Ion chromatography was used to monitor fluoride release in this study. This has the advantage of being accurate at very low concentrations and gives a direct measurement of the effective free fluoride ion concentration which may not be possible using other methods (McCabe et al., 2002).

The fluoride release of a fluoride-releasing orthodontic bracket depends upon the materials that are placed into the prepared bracket. In this regard, fluoride release has been considered as one advantage of GICs and related materials which have been already widely used in clinical dentistry. The pattern of fluoride release for glass ionomers indicates a high initial release rate followed by a rapid reduction in the rate of release over time (Shaw et al., 1998). A material based on a GIC matrix but modified to optimize fluoride content may achieve long-term-sustained fluoride release. Four different materials, conventional GICs, RMGICs, zinc phosphate, and composite, were used as base materials with the addition of different amounts of sodium fluoride. Although in the groups in which GICs, composite and zinc phosphate were used as base materials released significantly greater fluoride than the RMGICs group in the initial stage, the RMGICs group had a more stable fluoride release over a period of 10 weeks.

In order to uniformly mix the sodium fluoride into the GICs and zinc phosphate cement, a low powder/liquid ratio (2:1) was used which may increase the solubility of the tested materials. Therefore, fluoride release from the tested materials may be affected by both matrix erosion and water diffusion throughout the matrix.

Because of the amount of added sodium fluoride (38 per cent), the resin material released the highest amount of fluoride in the first 2 weeks but then the fluoride release decreased sharply. The resin itself does not have the ability to release fluoride. The long-term fluoride release of this material was not greater than those materials that have an inherent ability to release fluoride.

The results of this research showed that, overall, RMGIC was the most effective material for incorporation into a bracket because it demonstrated more stable fluoride release ability over the longer term. Unlike the resin, it has some inherent fluoride release and can provide a longer period of fluoride release after most of the extrinsic fluoride has dissolved into water. Because the average period of orthodontic treatment lasts 1.5–2 years, long-term stable fluoride release may be preferable to a short-concentrated ‘burst’.

Information on the level of fluoride release required to prevent demineralization around orthodontic brackets has not been known until now. It may be assumed that within a safe limit, the fluoride level should be as high as possible and these fluoride-releasing orthodontic brackets could provide a locally higher level of fluoride than can be achieved using other methods. Table 2 shows the levels of fluoride released from fluoride-releasing orthodontic brackets prepared by adding 15 per cent sodium fluoride to a RMGIC and this can be compared or contrasted with values of 2.45 on day 1 down to 0.01 on day 28 for samples of an unmodified cement as used in the study by Rix et al. (2001). Although the data are from two different investigations, a large difference in the amount of fluoride release can be observed.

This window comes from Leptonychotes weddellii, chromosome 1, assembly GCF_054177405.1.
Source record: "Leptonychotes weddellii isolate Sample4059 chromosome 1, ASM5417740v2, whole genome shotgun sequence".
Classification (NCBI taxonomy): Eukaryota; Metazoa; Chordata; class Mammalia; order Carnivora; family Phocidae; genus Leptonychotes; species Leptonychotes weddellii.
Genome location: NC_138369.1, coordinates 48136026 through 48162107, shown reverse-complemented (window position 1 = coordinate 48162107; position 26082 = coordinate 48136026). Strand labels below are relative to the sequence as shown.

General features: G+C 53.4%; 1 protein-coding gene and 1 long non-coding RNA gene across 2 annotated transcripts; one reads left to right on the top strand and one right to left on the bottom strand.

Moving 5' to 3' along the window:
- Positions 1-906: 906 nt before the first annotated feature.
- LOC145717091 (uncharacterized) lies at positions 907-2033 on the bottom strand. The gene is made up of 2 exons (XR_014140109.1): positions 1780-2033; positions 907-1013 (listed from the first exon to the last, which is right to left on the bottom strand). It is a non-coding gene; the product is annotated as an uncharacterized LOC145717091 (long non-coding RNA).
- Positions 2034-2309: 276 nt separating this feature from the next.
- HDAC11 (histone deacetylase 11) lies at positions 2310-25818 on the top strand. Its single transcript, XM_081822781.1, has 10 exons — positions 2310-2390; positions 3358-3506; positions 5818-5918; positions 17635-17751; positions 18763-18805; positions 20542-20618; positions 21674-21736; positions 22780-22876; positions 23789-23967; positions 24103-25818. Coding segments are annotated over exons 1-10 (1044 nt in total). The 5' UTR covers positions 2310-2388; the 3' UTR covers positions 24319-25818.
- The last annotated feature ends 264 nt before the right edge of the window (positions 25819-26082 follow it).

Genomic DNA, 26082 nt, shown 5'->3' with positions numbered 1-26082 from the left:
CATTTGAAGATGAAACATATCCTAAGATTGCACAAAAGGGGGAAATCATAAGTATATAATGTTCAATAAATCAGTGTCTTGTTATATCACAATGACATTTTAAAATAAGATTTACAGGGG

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Table 2

Mean daily fluoride release (μg per bracket per day) from fluoride-releasing orthodontic brackets and Fuji Ortho LC.

Another important issue related to fluoride-releasing orthodontic brackets is that of safety. The amount of filling material per bracket was approximately 2 mg. The maximum amount of sodium fluoride added was 0.8 mg (if 38 per cent of sodium fluoride was added). The maximum amount of sodium fluoride that a patient could theoretically ingest would be 16 mg if 20 brackets were placed in the mouth and the fluoride was released rapidly. The probably toxic dose (PTD), 5.0 mg F/kg, is defined as the dose of ingested fluoride that should trigger immediate therapeutic intervention and hospitalization because of the likelihood of serious toxic consequences (Whitford, 1987). For a child weighing 40 kg, the PTD of fluoride would be 200 mg. Therefore, the maximum ingestible amount of 16 mg, which is much lower than PTD, from these brackets is safe.

Besides the ability to provide a long-term, high level of fluoride release, fluoride-releasing orthodontic brackets have other advantages compared with alternative fluoride therapy regimes. However, further clinical trials are needed to study the performance of these brackets. This method does not interfere with routine clinical practice, there is no influence on the mechanical performance of the brackets and it is independent of patient compliance. The further development of this method may produce an ideal fluoride-controlled release device for orthodontic treatment.


The novel modification to an orthodontic bracket using a fluoride-releasing material provides a significant fluoride release that may prevent demineralization associated with orthodontic treatment, although further work is required to optimize the bracket modification and fluoride-releasing material before a clinical trial can be undertaken. However, this research has demonstrated the potential for an important advance that will be of benefit to patients.